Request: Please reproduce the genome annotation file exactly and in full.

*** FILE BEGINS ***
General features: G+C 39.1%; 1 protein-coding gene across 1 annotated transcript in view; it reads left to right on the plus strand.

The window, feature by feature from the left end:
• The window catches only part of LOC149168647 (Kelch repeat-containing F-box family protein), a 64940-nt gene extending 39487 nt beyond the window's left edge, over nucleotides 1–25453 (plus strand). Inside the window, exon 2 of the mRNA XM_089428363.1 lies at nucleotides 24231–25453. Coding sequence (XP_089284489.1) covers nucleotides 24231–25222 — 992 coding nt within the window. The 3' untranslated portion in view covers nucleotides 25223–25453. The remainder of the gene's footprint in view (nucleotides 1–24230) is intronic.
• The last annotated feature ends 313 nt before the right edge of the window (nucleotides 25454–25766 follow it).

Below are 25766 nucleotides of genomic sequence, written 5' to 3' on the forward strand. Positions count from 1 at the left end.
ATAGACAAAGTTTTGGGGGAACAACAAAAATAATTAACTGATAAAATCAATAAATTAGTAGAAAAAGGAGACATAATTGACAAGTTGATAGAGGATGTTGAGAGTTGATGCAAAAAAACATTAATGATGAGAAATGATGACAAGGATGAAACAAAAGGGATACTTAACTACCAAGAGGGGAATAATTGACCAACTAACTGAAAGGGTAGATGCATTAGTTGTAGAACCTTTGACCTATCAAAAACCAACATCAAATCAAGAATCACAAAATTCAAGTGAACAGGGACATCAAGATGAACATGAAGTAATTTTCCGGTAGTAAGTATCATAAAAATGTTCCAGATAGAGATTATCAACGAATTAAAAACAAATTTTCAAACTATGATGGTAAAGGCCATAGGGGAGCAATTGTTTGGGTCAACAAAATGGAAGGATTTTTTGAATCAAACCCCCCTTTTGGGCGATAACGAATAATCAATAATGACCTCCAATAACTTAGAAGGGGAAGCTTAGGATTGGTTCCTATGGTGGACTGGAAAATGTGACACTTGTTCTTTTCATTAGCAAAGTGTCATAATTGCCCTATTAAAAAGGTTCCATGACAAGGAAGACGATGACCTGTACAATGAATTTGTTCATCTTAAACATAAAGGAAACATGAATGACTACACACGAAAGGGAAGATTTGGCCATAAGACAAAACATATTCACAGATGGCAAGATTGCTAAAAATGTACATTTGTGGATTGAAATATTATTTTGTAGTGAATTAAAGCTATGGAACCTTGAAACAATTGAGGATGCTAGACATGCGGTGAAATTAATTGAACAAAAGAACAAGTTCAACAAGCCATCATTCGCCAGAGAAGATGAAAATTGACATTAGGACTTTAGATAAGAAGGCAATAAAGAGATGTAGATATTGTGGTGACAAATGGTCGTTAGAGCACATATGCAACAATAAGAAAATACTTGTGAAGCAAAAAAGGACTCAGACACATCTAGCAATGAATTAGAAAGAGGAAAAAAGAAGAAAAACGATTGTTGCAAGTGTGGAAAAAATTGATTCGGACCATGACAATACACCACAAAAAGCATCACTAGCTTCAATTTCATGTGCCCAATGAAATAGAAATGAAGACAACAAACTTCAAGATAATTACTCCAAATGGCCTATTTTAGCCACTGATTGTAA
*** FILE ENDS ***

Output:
General features: G+C 39.1%; 1 protein-coding gene across 1 annotated transcript in view; it reads left to right on the plus strand.

The window, feature by feature from the left end:
• The window catches only part of LOC149168647 (Kelch repeat-containing F-box family protein), a 64940-nt gene extending 39487 nt beyond the window's left edge, over nucleotides 1–25453 (plus strand). Inside the window, exon 2 of the mRNA XM_089428363.1 lies at nucleotides 24231–25453. Coding sequence (XP_089284489.1) covers nucleotides 24231–25222 — 992 coding nt within the window. The 3' untranslated portion in view covers nucleotides 25223–25453. The remainder of the gene's footprint in view (nucleotides 1–24230) is intronic.
• The last annotated feature ends 313 nt before the right edge of the window (nucleotides 25454–25766 follow it).

Below are 25766 nucleotides of genomic sequence, written 5' to 3' on the forward strand. Positions count from 1 at the left end.
ATAGACAAAGTTTTGGGGGAACAACAAAAATAATTAACTGATAAAATCAATAAATTAGTAGAAAAAGGAGACATAATTGACAAGTTGATAGAGGATGTTGAGAGTTGATGCAAAAAAACATTAATGATGAGAAATGATGACAAGGATGAAACAAAAGGGATACTTAACTACCAAGAGGGGAATAATTGACCAACTAACTGAAAGGGTAGATGCATTAGTTGTAGAACCTTTGACCTATCAAAAACCAACATCAAATCAAGAATCACAAAATTCAAGTGAACAGGGACATCAAGATGAACATGAAGTAATTTTCCGGTAGTAAGTATCATAAAAATGTTCCAGATAGAGATTATCAACGAATTAAAAACAAATTTTCAAACTATGATGGTAAAGGCCATAGGGGAGCAATTGTTTGGGTCAACAAAATGGAAGGATTTTTTGAATCAAACCCCCCTTTTGGGCGATAACGAATAATCAATAATGACCTCCAATAACTTAGAAGGGGAAGCTTAGGATTGGTTCCTATGGTGGACTGGAAAATGTGACACTTGTTCTTTTCATTAGCAAAGTGTCATAATTGCCCTATTAAAAAGGTTCCATGACAAGGAAGACGATGACCTGTACAATGAATTTGTTCATCTTAAACATAAAGGAAACATGAATGACTACACACGAAAGGGAAGATTTGGCCATAAGACAAAACATATTCACAGATGGCAAGATTGCTAAAAATGTACATTTGTGGATTGAAATATTATTTTGTAGTGAATTAAAGCTATGGAACCTTGAAACAATTGAGGATGCTAGACATGCGGTGAAATTAATTGAACAAAAGAACAAGTTCAACAAGCCATCATTCGCCAGAGAAGATGAAAATTGACATTAGGACTTTAGATAAGAAGGCAATAAAGAGATGTAGATATTGTGGTGACAAATGGTCGTTAGAGCACATATGCAACAATAAGAAAATACTTGTGAAGCAAAAAAGGACTCAGACACATCTAGCAATGAATTAGAAAGAGGAAAAAAGAAGAAAAACGATTGTTGCAAGTGTGGAAAAAATTGATTCGGACCATGACAATACACCACAAAAAGCATCACTAGCTTCAATTTCATGTGCCCAATGAAATAGAAATGAAGACAACAAACTTCAAGATAATTACTCCAAATGGCCTATTTTAGCCACTGATTGTAA